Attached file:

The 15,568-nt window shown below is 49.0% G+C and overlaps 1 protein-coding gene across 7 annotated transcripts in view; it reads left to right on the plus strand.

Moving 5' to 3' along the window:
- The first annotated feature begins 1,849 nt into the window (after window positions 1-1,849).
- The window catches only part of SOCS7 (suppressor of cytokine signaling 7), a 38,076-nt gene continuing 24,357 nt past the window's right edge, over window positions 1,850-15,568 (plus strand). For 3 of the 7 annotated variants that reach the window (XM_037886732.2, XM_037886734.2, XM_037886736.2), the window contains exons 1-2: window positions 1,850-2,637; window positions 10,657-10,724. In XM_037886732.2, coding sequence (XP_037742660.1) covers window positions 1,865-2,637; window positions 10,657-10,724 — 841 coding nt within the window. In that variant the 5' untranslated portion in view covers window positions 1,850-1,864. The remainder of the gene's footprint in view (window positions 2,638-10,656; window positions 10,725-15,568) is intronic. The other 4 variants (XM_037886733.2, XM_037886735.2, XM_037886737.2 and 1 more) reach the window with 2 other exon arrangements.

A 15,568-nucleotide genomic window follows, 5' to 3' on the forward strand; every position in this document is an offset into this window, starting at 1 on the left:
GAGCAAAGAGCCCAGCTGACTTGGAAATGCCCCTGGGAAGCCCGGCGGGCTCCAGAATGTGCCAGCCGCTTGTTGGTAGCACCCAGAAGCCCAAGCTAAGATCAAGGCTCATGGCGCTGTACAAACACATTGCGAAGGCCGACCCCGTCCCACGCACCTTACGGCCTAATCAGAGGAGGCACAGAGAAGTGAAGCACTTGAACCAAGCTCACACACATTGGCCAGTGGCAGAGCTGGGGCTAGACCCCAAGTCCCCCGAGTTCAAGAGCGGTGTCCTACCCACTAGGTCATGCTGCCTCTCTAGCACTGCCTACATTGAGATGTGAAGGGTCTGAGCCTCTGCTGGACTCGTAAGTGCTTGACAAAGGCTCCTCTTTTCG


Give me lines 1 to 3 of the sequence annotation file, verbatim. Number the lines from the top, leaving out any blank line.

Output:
The 15,568-nt window shown below is 49.0% G+C and overlaps 1 protein-coding gene across 7 annotated transcripts in view; it reads left to right on the plus strand.

Moving 5' to 3' along the window:
- The first annotated feature begins 1,849 nt into the window (after window positions 1-1,849).